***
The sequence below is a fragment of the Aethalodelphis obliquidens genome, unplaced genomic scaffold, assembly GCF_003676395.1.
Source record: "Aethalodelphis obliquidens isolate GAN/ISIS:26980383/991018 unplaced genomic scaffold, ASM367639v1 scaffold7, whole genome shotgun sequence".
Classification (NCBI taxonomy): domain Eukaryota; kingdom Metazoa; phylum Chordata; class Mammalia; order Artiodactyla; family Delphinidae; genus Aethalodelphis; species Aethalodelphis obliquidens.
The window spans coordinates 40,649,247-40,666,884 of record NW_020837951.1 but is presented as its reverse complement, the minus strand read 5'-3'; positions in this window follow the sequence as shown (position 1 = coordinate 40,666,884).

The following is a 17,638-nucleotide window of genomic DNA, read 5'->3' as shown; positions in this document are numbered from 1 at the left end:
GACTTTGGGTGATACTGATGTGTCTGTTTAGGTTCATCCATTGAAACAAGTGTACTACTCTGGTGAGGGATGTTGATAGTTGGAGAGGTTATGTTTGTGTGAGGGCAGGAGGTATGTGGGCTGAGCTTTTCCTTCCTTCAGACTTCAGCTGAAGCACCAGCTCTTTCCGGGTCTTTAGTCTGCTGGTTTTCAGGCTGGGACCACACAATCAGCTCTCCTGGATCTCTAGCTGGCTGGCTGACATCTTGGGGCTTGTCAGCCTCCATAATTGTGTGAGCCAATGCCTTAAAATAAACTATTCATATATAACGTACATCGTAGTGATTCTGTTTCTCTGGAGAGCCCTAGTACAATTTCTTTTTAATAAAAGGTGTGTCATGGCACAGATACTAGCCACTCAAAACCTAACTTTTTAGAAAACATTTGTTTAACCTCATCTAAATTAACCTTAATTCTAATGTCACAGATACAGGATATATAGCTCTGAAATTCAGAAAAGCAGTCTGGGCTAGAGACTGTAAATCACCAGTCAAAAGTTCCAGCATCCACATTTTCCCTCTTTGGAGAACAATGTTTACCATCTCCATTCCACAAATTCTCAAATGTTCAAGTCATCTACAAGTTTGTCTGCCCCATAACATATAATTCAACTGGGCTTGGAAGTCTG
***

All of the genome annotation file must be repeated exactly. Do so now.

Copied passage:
The sequence below is a fragment of the Aethalodelphis obliquidens genome, unplaced genomic scaffold, assembly GCF_003676395.1.
Source record: "Aethalodelphis obliquidens isolate GAN/ISIS:26980383/991018 unplaced genomic scaffold, ASM367639v1 scaffold7, whole genome shotgun sequence".
Classification (NCBI taxonomy): domain Eukaryota; kingdom Metazoa; phylum Chordata; class Mammalia; order Artiodactyla; family Delphinidae; genus Aethalodelphis; species Aethalodelphis obliquidens.
The window spans coordinates 40,649,247-40,666,884 of record NW_020837951.1 but is presented as its reverse complement, the minus strand read 5'-3'; positions in this window follow the sequence as shown (position 1 = coordinate 40,666,884).

The following is a 17,638-nucleotide window of genomic DNA, read 5'->3' as shown; positions in this document are numbered from 1 at the left end:
GACTTTGGGTGATACTGATGTGTCTGTTTAGGTTCATCCATTGAAACAAGTGTACTACTCTGGTGAGGGATGTTGATAGTTGGAGAGGTTATGTTTGTGTGAGGGCAGGAGGTATGTGGGCTGAGCTTTTCCTTCCTTCAGACTTCAGCTGAAGCACCAGCTCTTTCCGGGTCTTTAGTCTGCTGGTTTTCAGGCTGGGACCACACAATCAGCTCTCCTGGATCTCTAGCTGGCTGGCTGACATCTTGGGGCTTGTCAGCCTCCATAATTGTGTGAGCCAATGCCTTAAAATAAACTATTCATATATAACGTACATCGTAGTGATTCTGTTTCTCTGGAGAGCCCTAGTACAATTTCTTTTTAATAAAAGGTGTGTCATGGCACAGATACTAGCCACTCAAAACCTAACTTTTTAGAAAACATTTGTTTAACCTCATCTAAATTAACCTTAATTCTAATGTCACAGATACAGGATATATAGCTCTGAAATTCAGAAAAGCAGTCTGGGCTAGAGACTGTAAATCACCAGTCAAAAGTTCCAGCATCCACATTTTCCCTCTTTGGAGAACAATGTTTACCATCTCCATTCCACAAATTCTCAAATGTTCAAGTCATCTACAAGTTTGTCTGCCCCATAACATATAATTCAACTGGGCTTGGAAGTCTG